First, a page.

Freelance journalist Janet Farnsworth is a Snowflake resident and sixth-generation Arizonan whose byline appears in both national and regional publications. Payson photographer Bernadette Heath's work is printed in places like Sunset and Arizona Highways magazines. However, they are both mothers with children. Farnsworth has six offspring; Heath claims title to three children.
Getting out of the house may have been one reason they collaborated in this well-written, nicely photographed petroglyph primer.
"It's not a scientific explanation of rock art or its meaning," says Farnsworth. "It's designed for people, especially those with small children, who want to stop along their trip, enjoy rock art and make their own interpretations." The book includes than 50 outdoor art galleries in Arizona, Nevada, California, New Mexico, Utah and Colorado.
Responsive to legal and environmental regulations as well as tribal cultural sensitivities, the book provides the necessary information to visit these public and accessible sites; a variety are presented, from wheelchair-accessible to real Wild West adventures. Included is historical and archaeological background information on rock art left as proof that many different tribes and peoples have occupied the Southwest over thousands of years, with some examples from as long as 16,000 years ago. Also cleared up is the frequently confused differentiation between petroglyphs, pictoglyphs, geoglyphs and pictographs.
First-time rockhounds will also find out there is protocol to observe in viewing these fragile offerings. "Nature's natural weathering is destroying these images fast enough, and we don't need to add to the damage," writes Farnsworth. Among the do's and don'ts: Refrain from touching rock art, as body oils can damage the images; don't pick up pottery or other artifacts (penalties and fines are involved); don't walk on rocks with artwork; do stay on developed trails.
"From traveling with my own children, I've learned that kids like to search for certain images on a panel, and I've posed many 'Can you find?' or 'Did you see?' questions that make even adults narrow their focus in searching the glyphs. Since rock art meanings are so varied, I've taken liberties in describing the figures in a way that children can identify the motifs. I encourage everyone to make their own interpretations as part of the enjoyment of the mystery and beauty at these sites."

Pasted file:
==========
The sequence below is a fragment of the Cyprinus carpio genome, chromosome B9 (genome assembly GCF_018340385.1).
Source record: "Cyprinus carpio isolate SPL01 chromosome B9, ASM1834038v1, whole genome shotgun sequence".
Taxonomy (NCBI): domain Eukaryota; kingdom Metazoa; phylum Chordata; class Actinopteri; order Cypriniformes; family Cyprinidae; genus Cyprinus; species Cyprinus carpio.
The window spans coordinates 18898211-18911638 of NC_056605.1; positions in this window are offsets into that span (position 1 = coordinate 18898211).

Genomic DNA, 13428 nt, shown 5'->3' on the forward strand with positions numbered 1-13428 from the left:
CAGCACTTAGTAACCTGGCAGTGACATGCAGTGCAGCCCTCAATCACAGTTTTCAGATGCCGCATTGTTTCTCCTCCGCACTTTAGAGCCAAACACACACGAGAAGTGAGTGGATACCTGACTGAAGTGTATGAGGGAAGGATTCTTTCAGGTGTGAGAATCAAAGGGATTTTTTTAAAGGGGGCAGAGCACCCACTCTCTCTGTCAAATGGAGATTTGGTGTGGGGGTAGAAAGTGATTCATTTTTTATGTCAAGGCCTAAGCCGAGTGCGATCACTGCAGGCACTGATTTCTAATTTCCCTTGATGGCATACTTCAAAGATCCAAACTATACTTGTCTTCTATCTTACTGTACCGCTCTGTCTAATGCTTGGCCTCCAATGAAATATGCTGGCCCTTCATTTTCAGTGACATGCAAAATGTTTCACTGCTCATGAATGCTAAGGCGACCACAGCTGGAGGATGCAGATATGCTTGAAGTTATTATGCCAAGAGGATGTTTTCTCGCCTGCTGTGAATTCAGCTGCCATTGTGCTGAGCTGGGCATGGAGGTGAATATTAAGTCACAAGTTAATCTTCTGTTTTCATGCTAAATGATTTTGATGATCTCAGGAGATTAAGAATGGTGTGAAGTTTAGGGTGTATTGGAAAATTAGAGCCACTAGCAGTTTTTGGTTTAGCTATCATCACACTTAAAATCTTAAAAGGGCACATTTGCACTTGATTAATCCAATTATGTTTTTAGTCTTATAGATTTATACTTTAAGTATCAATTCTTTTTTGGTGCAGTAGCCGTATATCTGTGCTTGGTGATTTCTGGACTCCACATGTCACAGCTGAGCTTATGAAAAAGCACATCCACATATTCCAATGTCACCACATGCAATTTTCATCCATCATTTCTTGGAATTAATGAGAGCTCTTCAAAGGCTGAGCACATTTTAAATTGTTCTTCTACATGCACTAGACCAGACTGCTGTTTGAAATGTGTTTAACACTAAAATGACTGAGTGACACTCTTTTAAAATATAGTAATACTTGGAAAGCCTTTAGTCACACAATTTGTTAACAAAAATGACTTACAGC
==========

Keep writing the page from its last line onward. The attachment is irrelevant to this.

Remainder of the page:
Few of the two dozen Arizona rock-art sites are in the Tucson area, although in a section titled "Other Sites to Visit," two Sierra Vista spots (Petroglyph Discovery Trail and Garden Canyon on Fort Huachuca property) are suggested stops after contacting the Sierra Vista Convention and Visitors Bureau at (800) 288-3861 for more detailed information.
The two local visits detail Signal Hill in Saguaro National Park West and Baby Jesus Ridge in the foothills of the Santa Catalina Mountains, where petroglyphs are pecked out on boulders for several hundred yards with images of stick-figure men, four-legged animals with long tails and the omni-present rattlesnake. "Hohokam people, believed by the Tohono O'odham to be their ancestors, lived in the area between approximately A.D. 450 and 1400 and made these petroglyphs," Farnsworth writes. "As in many other Hohokam sites, there are figures representative of humans and animals and many abstract glyphs of dots, circles and squares that might portray part of a ceremony. Ethnological studies suggest that shamans used hallucinogenic plants to elicit visions and the designs might commemorate their experiences." To divulge more information here takes away some of the author's thunder and hard work involved in the research phase.
Each of the locations is described in detail--how to get there, what services might be available, whom to contact--and most locations include handy sidebar info on "sidelights" and "side trips." The sidelight information is especially helpful and covers topics like rock coloration from iron oxides, black soil made up of algae and fungi, paint brushes made from yucca, solar calendars, the dating of events through tree-ring analysis (dendrochronology) and a lot more topics presented in a fashion that makes learning easy and enjoyable.
Side trips include a number of museums and collections of Native American pottery and beadwork, petroglyph figures 8 feet high, children's discovery areas that allow for hands-on learning for youngsters, desert plants and scenic loops that will take travelers to panoramic vistas offering lasting impressions.